I love my job. I get to spend entire days in the children's section of the book store and call it research. I also get to celebrate birthdays of people I've never met. We recently marked Maurice Sendak's 80th birthday, and the 45h birthday of his most famous child, Max from Where the Wild Things Are. So I took the opportunity to reacquaint myself with some of Sendak's impressive body of work, and to meet Brundibar, his recent picture book, written by Tony Kushner and based on a Czech opera of the same name.
Whether illustrating someone else's words or his own texts, Sendak could never be accused of taking the easy route to publication. His books are complicated, deeply emotional stories, with subtexts that often illuminate the dark side of human nature. In an interview appearing in the November/December 2003 issue of The Horn Book Magazine, Sendak says "...we can get away with things in children's books that nobody in the adult world ever can because the assumption is that the audience is too innocent to pick it up. And in truth they're the only audience that does pick it up."
It's comments like this that show Sendak's deep respect for his audience, as well as the picture book as an art form. In the same interview, Sendak talks about how he chooses subjects he feels passionately about, or those that resonate with him on a basic emotional level. These are not cute bedtime stories, but books that reveal his soul. Some cut too close to the bone--when he was working on Outside Over There he had a breakdown and stepped away from the project for six months. And though he is revered as one of the most influential artists in the history of children's picture books, Sendak doesn't think of himself as a genius. "I have no brilliant conceptual gift for drawing or any really exceptional gift for writing," he told The Horn Book. "My talent is knowing how to make a picture book. Knowing how to pace it, knowing how to time it. The drawing and the writing are good, but if my whole career counted on that I wouldn't have made it very far."
It inspired me to round up some of my other favorite author/illustrators. I'm no artist, and so I respond to picture books not from a technical aspect but with my gut. Here are three author/illustrators whose work, to me, embodies the pure emotion and wide-eyed wonder of childhood.
* Peggy Rathmann: Rathmann's illustrations always say more than her texts. Packed with tiny, delightful details and secondary characters acting out stories all their own, her books mesmerize even nonreaders. Her latest picture book, The Day the Babies Crawled Away, is stunning. The story is told by a mother recalling the day her young son saved all the babies when they crawled away during a town fair (the parents were busy at the pie-eating contest). The illustrations are black silhouettes against a technicolor sky. Though we can't see the characters' faces we always know who's who: the boy hero wears a fireman's helmet, the babies are distinguished by bows, bonnets and topknots. A butterfly starts the baby parade away from the fair and is soon joined by a caterpillar, a frog, a bat and a bird. The same butterfly lands on Mom's hair at the end of the day as the tired hero falls asleep in her arms. Rathmann makes clever use of every page in the book, starting the story on the! endpapers and building through the title page and dedication. Take a close look at the last picture to see how one baby relives her adventure.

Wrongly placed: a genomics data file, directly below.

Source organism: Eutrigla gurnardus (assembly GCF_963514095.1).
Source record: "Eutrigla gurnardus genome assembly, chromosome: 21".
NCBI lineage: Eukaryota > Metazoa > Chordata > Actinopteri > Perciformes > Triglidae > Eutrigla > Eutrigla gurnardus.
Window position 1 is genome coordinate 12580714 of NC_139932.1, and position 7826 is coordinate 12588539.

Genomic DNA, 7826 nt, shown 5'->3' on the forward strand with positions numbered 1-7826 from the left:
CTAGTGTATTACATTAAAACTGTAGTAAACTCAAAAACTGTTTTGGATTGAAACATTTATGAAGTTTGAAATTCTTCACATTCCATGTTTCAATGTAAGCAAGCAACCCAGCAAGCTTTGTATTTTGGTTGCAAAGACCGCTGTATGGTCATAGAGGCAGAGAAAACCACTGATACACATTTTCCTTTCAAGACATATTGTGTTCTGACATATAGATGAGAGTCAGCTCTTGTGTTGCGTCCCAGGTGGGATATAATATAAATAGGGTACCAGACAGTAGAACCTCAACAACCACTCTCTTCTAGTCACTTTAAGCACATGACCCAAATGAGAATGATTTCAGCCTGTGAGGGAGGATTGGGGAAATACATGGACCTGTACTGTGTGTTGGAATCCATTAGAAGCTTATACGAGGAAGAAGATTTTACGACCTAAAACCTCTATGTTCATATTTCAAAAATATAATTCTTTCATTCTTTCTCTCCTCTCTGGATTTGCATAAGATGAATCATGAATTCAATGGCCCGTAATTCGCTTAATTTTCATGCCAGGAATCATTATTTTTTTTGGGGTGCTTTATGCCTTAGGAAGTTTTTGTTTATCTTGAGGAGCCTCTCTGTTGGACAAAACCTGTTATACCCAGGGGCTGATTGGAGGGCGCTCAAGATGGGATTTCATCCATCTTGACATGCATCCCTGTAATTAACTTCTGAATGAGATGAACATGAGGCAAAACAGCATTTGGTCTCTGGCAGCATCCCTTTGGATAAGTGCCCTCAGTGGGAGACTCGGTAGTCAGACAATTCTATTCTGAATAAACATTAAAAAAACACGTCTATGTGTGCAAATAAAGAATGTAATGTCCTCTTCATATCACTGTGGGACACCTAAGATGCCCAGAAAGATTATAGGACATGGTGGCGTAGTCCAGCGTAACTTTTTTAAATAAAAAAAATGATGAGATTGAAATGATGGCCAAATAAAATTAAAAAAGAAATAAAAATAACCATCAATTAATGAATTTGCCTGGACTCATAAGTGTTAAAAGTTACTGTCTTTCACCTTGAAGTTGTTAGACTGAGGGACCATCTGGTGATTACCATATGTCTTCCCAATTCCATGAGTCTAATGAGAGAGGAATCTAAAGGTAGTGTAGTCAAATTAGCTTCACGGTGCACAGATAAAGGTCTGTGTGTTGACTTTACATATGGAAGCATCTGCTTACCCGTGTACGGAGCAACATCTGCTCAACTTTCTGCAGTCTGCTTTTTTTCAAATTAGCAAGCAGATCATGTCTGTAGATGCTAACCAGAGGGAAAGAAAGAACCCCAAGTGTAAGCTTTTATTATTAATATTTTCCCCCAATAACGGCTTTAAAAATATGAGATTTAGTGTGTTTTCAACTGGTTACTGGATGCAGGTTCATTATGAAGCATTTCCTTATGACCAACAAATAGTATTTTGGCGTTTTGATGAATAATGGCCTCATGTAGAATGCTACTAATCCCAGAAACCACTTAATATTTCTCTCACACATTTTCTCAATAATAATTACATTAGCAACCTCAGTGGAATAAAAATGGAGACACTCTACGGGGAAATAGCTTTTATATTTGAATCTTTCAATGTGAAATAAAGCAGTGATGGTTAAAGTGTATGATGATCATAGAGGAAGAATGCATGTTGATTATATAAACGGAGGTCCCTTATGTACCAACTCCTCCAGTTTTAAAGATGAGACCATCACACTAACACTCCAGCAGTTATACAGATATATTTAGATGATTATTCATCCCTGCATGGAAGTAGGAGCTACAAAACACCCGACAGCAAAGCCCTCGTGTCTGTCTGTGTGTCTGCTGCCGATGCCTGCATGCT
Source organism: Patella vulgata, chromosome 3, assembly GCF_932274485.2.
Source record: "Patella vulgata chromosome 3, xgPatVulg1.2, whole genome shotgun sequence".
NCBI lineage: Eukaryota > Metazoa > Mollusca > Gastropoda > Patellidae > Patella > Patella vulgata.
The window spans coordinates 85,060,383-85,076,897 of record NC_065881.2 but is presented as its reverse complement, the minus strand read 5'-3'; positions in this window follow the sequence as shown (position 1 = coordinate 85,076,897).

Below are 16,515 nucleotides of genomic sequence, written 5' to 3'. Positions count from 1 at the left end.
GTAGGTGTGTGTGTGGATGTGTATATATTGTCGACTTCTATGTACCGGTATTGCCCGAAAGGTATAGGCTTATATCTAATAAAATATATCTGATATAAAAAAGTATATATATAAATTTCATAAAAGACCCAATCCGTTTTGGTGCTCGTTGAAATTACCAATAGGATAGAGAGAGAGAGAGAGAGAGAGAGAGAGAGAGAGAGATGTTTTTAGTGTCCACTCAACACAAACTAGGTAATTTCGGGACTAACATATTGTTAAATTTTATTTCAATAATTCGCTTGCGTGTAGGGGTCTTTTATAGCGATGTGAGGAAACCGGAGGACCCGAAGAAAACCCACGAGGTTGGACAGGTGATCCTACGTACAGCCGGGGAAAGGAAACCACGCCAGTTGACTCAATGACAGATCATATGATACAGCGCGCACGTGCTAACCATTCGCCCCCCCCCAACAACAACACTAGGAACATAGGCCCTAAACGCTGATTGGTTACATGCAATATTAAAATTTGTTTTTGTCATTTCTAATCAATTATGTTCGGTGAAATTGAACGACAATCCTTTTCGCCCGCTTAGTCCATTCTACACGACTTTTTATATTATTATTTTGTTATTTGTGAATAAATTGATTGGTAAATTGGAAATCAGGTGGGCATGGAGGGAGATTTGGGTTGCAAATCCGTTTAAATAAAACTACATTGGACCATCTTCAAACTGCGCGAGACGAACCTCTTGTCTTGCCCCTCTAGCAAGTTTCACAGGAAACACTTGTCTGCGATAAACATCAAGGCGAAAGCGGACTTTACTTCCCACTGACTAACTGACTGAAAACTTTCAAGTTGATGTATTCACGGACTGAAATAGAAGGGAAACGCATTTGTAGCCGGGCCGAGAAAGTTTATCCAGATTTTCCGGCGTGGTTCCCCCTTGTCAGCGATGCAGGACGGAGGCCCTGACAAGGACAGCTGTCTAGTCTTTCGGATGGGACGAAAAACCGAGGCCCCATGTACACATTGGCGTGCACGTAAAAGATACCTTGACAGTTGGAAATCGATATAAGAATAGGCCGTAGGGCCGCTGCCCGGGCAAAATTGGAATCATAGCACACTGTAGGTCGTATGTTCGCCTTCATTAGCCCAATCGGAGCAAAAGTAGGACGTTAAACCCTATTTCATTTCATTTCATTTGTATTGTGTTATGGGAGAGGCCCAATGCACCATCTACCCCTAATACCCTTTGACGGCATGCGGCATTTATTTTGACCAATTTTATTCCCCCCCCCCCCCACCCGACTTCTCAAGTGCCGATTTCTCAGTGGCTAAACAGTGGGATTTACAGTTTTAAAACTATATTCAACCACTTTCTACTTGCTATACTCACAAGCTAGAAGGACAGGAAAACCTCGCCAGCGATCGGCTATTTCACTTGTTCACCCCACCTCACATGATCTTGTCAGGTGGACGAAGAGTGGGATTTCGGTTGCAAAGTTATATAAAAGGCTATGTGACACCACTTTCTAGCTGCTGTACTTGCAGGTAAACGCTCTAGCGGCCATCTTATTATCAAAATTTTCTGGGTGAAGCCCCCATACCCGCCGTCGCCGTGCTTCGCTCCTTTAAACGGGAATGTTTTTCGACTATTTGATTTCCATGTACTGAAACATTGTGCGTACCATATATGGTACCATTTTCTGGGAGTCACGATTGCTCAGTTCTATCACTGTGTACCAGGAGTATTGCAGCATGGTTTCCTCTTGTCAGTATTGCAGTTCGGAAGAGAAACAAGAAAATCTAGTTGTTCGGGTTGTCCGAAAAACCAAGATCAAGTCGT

* Ezra Jack Keats: Keats' classic, deceptively simple picture books resonate with the everyday experiences that define childhood. In analyzing The Snowy Day, my lack of artistic experience became apparent. At first glance, I thought the illustrations were bold shapes cut from different types of paper glued on top of each other. But closer inspection shows edges of colors bleeding together and lines that aren't quite filled in, as if they were painted with watercolors and a large brush. Faces were drawn with pencil or charcoal; snowflakes appear stenciled over tissue paper. In any case, the effect is childlike, wet and a little messy, just like playing outside after a big snowstorm. My son especially likes the spread of Peter in his red snowsuit making tracks through unmarred snow, first with his toes pointing out, then with his toes pointing in. After studying the book, Matthew said, "I can make pictures like that." We bought different types of paper and Matthew proceeded to create artwork modeled after Keats. In my opinion, any book so accessible that a child can make it his own is a winner.
* Chris Van Allsburg: Van Allsburg's books have a magical, otherworldly element that often takes my breath away. He is a supremely skilled artist, incorporating design, balance, color and texture in a way that gives the sense of stepping right into the picture. In one spread from The Polar Express, the reader is positioned above Santa's sleigh as he flies over thousands of elves crowded into the North Pole's city center. I almost get dizzy every time I see it. The Polar Express is a very personal story about a boy going for a ride on a magic train that takes him, along with hundreds of other kids, to the North Pole to meet Santa. Van Allsburg's somber palette, the straightforward nature of the text, the depiction of the North Pole as a city of tall buildings past a desert of ice, and the poignant first-person narration all help the story to feel true. Put aside those cutesy Santa stories--here's the real thing.
I urge you to spend a day in the book store or library finding those books that make music for you. By studying their rhythms, you'll learn how to make your own stories sing.
The next step? Come hang with me and the Fightin' Bookworms at http://cbiclubhouse.com Whether it's writing picture books, chapter books, young adult novels, finding children's book publishers -- or anything else -- you'll find all the answers at the CBI Clubhouse!